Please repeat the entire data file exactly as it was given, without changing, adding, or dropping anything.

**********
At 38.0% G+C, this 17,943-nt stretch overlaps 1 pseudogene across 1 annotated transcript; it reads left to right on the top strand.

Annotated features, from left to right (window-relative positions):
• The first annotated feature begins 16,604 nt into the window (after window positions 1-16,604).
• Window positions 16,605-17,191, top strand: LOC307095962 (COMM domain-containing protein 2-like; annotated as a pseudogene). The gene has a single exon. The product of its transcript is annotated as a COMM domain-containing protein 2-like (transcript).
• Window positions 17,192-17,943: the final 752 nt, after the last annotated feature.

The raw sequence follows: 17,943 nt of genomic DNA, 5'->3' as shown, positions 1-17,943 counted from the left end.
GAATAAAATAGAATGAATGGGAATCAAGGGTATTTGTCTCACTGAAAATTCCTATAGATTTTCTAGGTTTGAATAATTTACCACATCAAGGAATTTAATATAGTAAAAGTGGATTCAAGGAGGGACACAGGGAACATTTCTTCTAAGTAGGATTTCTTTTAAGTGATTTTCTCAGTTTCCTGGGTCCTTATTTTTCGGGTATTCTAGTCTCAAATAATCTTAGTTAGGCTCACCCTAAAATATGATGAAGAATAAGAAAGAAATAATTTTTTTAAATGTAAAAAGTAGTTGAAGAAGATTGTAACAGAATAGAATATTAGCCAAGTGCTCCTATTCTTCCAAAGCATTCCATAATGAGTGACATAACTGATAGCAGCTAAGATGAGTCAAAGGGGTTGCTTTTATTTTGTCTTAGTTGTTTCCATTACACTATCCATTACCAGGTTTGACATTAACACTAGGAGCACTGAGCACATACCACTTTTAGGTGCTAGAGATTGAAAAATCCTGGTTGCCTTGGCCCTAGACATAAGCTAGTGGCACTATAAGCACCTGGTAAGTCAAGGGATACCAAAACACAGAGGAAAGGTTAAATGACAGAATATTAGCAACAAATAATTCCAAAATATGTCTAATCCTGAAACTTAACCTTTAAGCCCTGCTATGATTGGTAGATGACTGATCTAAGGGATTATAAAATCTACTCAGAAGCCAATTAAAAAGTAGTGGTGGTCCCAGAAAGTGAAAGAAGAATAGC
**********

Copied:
At 38.0% G+C, this 17,943-nt stretch overlaps 1 pseudogene across 1 annotated transcript; it reads left to right on the top strand.

Annotated features, from left to right (window-relative positions):
• The first annotated feature begins 16,604 nt into the window (after window positions 1-16,604).
• Window positions 16,605-17,191, top strand: LOC307095962 (COMM domain-containing protein 2-like; annotated as a pseudogene). The gene has a single exon. The product of its transcript is annotated as a COMM domain-containing protein 2-like (transcript).
• Window positions 17,192-17,943: the final 752 nt, after the last annotated feature.

The raw sequence follows: 17,943 nt of genomic DNA, 5'->3' as shown, positions 1-17,943 counted from the left end.
GAATAAAATAGAATGAATGGGAATCAAGGGTATTTGTCTCACTGAAAATTCCTATAGATTTTCTAGGTTTGAATAATTTACCACATCAAGGAATTTAATATAGTAAAAGTGGATTCAAGGAGGGACACAGGGAACATTTCTTCTAAGTAGGATTTCTTTTAAGTGATTTTCTCAGTTTCCTGGGTCCTTATTTTTCGGGTATTCTAGTCTCAAATAATCTTAGTTAGGCTCACCCTAAAATATGATGAAGAATAAGAAAGAAATAATTTTTTTAAATGTAAAAAGTAGTTGAAGAAGATTGTAACAGAATAGAATATTAGCCAAGTGCTCCTATTCTTCCAAAGCATTCCATAATGAGTGACATAACTGATAGCAGCTAAGATGAGTCAAAGGGGTTGCTTTTATTTTGTCTTAGTTGTTTCCATTACACTATCCATTACCAGGTTTGACATTAACACTAGGAGCACTGAGCACATACCACTTTTAGGTGCTAGAGATTGAAAAATCCTGGTTGCCTTGGCCCTAGACATAAGCTAGTGGCACTATAAGCACCTGGTAAGTCAAGGGATACCAAAACACAGAGGAAAGGTTAAATGACAGAATATTAGCAACAAATAATTCCAAAATATGTCTAATCCTGAAACTTAACCTTTAAGCCCTGCTATGATTGGTAGATGACTGATCTAAGGGATTATAAAATCTACTCAGAAGCCAATTAAAAAGTAGTGGTGGTCCCAGAAAGTGAAAGAAGAATAGC